THE arid weather was not enough to keep owners from entering their best cattle into Beaudesert Show.
Steward Dale Farmers, who oversaw the prime beef carcass and hoof classes, said he was pleasantly surprised at the number of cows entered into the hoof section.
About 370 were auctioned off to abattoirs and other buyers following last Friday morning’s adjudication, which was an increase of about 50 compared to last year.
- See more: Beaudesert Show Prime Cattle results
- See more: Beaudesert Show opens with a bang
- See more: Rural life lessons for students at Beaudesert Show
“I didn’t think we’d get as many because it has been so dry, which affects the grain,” Mr Farmers said.
“All the cattle were sold and 99 per cent were good quality for butchers, shops and abattoirs.”
Mr Farmers said fat cover, muscle mass, weight for age and temperament were assessed to pick prize winners.
A 736-kilogram Limousin cross steer, owned by Roadvale’s Matt and Ben O’Dwyer, won the prime beef, hoof grand champion male of the show, after earlier successes during the day.
While the O’Dwyer brothers earned only about $420 in cash prizes from the wins, Mr Farmers said the accolade would help them to promote their brand.
The bull was later purchased for $2200 by the O’Dwyers’ Kalbar workplace, The Butcher Co.
The champion carcass was taken out by a specimen entered by Geoff Haack.
Mr Farmers said 28 carcasses were entered to compete, with meat colour, marbling and weight all assessed.
He said entries were grouped into five categories including vealers, steers and heffers up to 220 kilograms and steers and heffers up to 260 kilograms for hotel and restaurant trade.
“The person who enters a carcass aims to be the best,” Mr Farmer said.
About 100 breeding cattle, grouped into tropical, British and European breeds, were entered into the stud beef competition.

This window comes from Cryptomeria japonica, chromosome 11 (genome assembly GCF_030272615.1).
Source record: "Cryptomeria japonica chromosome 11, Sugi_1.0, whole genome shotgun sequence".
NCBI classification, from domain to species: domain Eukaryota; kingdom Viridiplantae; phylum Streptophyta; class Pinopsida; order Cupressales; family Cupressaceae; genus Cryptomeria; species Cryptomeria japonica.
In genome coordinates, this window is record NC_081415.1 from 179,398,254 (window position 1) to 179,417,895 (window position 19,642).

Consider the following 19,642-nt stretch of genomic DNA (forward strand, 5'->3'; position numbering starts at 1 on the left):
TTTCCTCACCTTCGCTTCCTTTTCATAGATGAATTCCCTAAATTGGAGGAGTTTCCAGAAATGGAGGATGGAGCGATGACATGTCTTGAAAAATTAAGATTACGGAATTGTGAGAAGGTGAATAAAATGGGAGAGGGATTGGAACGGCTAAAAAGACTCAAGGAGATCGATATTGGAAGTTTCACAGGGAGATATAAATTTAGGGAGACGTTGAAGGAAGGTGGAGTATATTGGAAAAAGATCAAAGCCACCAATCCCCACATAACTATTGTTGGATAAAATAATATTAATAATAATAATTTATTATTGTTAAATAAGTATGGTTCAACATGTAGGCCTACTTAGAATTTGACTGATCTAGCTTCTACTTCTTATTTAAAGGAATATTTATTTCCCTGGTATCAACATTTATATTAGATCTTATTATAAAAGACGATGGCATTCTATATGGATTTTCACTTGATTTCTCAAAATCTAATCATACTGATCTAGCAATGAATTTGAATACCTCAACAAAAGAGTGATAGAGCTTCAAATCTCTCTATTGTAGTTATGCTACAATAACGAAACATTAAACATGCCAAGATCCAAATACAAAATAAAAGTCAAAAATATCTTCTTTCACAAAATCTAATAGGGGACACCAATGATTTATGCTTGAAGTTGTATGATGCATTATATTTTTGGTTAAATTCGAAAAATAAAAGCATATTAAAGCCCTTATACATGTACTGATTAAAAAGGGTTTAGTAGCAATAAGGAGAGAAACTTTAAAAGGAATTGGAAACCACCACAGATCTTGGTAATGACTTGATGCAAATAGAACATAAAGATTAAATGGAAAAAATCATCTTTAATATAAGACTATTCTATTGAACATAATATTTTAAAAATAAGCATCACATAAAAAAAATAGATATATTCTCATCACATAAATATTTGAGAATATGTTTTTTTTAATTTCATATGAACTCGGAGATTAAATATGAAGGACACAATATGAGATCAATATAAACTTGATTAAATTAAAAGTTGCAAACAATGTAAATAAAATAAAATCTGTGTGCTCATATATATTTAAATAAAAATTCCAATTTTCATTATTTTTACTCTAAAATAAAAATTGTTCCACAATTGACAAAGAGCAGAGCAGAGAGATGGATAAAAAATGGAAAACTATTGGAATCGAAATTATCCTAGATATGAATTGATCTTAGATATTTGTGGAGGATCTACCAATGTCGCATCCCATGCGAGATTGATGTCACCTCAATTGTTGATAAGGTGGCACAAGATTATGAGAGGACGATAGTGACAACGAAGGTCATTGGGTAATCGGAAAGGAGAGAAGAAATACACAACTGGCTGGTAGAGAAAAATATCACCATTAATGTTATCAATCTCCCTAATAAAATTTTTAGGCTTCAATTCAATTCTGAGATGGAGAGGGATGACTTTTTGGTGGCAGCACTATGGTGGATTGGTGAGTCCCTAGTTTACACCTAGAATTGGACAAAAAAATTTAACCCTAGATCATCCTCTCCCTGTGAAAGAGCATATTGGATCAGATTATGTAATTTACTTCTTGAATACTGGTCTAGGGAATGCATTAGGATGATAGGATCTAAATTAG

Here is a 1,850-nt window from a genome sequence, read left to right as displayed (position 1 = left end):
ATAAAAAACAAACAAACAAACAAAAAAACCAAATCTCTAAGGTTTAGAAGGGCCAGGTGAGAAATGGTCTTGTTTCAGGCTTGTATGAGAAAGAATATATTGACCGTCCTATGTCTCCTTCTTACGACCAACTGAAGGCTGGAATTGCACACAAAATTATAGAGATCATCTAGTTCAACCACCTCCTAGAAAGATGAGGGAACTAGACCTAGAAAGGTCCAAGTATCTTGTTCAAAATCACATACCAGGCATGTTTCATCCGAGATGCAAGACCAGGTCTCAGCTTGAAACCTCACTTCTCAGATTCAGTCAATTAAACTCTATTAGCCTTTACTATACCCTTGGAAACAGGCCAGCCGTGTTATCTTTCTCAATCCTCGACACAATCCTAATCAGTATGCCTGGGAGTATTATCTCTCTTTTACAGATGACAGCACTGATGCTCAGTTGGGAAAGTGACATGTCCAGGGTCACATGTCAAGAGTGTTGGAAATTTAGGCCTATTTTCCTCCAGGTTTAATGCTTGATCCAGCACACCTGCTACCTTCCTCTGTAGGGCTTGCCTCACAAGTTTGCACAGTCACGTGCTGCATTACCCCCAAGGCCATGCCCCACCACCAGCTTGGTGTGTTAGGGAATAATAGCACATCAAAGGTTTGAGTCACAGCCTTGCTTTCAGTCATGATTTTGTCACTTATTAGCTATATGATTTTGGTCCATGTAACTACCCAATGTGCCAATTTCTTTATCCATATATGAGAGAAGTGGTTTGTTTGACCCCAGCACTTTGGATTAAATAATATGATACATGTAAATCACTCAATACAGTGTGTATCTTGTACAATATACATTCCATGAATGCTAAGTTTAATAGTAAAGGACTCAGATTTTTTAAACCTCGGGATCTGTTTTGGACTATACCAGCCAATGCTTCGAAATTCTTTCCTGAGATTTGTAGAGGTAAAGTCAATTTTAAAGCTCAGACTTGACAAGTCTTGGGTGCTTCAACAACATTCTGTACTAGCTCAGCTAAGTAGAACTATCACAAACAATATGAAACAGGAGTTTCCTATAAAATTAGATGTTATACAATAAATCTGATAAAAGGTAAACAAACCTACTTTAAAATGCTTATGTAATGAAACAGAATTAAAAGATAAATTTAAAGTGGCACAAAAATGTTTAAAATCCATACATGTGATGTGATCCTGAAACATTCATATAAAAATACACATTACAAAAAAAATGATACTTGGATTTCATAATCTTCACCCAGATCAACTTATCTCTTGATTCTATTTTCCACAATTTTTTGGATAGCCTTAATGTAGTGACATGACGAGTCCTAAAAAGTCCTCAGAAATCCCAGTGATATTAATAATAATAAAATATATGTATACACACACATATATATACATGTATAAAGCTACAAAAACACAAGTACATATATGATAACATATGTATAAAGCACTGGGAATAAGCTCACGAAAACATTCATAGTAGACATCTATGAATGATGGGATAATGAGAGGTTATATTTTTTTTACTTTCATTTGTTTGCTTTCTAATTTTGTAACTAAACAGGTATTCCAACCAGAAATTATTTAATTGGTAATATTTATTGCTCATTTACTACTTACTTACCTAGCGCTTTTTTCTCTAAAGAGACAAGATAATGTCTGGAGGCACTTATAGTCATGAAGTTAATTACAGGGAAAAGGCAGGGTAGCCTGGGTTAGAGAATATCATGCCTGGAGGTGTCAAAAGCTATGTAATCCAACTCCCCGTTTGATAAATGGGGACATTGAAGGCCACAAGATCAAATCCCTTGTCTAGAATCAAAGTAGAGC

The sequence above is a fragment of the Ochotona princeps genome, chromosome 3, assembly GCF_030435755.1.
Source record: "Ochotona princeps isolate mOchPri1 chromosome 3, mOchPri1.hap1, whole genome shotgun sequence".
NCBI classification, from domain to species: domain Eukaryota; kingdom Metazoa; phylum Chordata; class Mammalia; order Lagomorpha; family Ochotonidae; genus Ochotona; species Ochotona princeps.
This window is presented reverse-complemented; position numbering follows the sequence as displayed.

Steward Kay Poulsen said the number of entries remained constant throughout the years.
Croftby exhibitors Tanya and Kenneth Falkenhagen were victorious with their Australian Lowline bull Tanview Master, who was placed as the supreme master.
“He was very structurally well put together, paraded well and had features judges the were looking for,” Ms Paulsen said.
Tanview Master’s award followed his three previous Beaudesert Show wins last week – the bull, which weighed about 350 kilograms, was named as the Lowline breed junior and grand champion and the British breed grand champion.
Mrs Falkenhagen said she and her husband also enjoyed success with their Limousin heffer, Devine 27, who took out female of the show.
“We were stoked,” she said.
Cattle were not only judged for their beef production.
Dairy cattle, including the Illawarra, Guernsey, Jersey and Holstein breeds, were all entered.
Boyland dairy farmers Sidney and Elaine Ludwig picked up a slew of awards for their entries, including their Guernsey, Tamborine Spider Bunny.
Mrs Ludwig said her and her husband’s cows had been entered into the Beaudesert Show for the past 50 years.
“We are always bringing home ribbons,” she said.